When I saw the cover of this book I was all, “Cool!”
And when I read the synopsis I was all, “THIS is going to be AWESOME.”

Here’s the synopsis:

Women. Crime. Justice. At least the search for it. On the mean streets, the back allies, the dark corners.

These are stories of tough women in hard places. The nights are long, the women are fast, and danger is always a short block or quick minute away. Edited by award winning author/editors J.M. Redmann and Greg Herren, Women of the Mean Streets is an anthology of some of the top, tough women crime writers today, noir stories with a lesbian twist.

See? How could I not give this a shot?

Turns out, my expectations were really high. I was thinking that the book would be short stories about P.I.s, detectives, maybe bounty hunters? Now where would I get that idea? Was it the “mean streets, the back allies, the dark corners”? Was it the Mickey Spillane-y cover? Yes and yes. Out of 13 stories maybe five or six have those type of characters, but the other half? I don’t think they understood the assignment. I’m not blaming the authors, they wrote good(ish) stories, but some of them didn’t belong in this book.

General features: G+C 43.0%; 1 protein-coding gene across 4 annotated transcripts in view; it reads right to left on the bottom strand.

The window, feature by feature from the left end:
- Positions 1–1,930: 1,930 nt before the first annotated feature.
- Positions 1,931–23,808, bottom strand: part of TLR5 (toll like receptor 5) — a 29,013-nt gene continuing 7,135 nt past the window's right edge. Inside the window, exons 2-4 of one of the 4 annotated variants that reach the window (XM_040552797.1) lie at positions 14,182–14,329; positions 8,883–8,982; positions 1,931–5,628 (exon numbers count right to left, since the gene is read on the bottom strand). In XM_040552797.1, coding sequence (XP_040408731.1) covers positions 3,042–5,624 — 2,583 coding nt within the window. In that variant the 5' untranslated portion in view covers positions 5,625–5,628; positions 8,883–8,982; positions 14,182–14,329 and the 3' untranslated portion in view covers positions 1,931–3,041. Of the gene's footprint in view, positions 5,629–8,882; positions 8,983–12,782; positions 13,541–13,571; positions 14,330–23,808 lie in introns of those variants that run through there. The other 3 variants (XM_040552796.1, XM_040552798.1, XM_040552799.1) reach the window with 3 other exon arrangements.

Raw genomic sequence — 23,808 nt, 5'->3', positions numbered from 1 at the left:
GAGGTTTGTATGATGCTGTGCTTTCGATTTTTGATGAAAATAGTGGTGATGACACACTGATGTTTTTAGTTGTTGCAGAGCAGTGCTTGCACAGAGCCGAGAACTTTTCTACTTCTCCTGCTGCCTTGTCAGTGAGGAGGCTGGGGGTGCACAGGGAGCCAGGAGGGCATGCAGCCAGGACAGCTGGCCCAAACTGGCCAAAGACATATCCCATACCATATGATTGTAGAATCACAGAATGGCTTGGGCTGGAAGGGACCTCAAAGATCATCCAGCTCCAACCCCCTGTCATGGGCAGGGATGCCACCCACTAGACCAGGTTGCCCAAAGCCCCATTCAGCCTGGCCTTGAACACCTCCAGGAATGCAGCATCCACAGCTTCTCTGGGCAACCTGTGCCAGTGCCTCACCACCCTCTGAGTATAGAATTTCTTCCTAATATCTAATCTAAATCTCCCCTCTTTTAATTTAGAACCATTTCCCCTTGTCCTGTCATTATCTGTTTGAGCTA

Three or four of the stories took place in the suburbs. I’m not saying you can’t have noir in the suburbs, you totally can, but c’mon, not exactly “mean streets” there. Also, the last story is science fiction. Again, I’m not saying there’s no such thing as noir in science fiction, but look at that cover and read that synopsis again. You can make a case for those stories. You can push the envelope, in fact, please do, and say that since they (the suburban and sci fi stories) are dark stories they fit the bill. I love pushing the boundaries. But in this case, with these stories, it just doesn’t work.

On the stories themselves, I’d say four were totally worth reading and the rest were very forgettable.

If my expectations were too high and I’m judging this anthology too harshly, I’m sorry. I was really hoping for something like Nicola Griffith’s Aud series, only with short stories, or maybe The Maltese Falcon but with lesbians. Maybe if it had had a different cover, or if the title and description weren’t so heavy with the hardboiled style I could’ve just read it as a book with dark, creepy stories. But I feel like they’re selling this book as one thing and giving you something else. That’s dirty pool.

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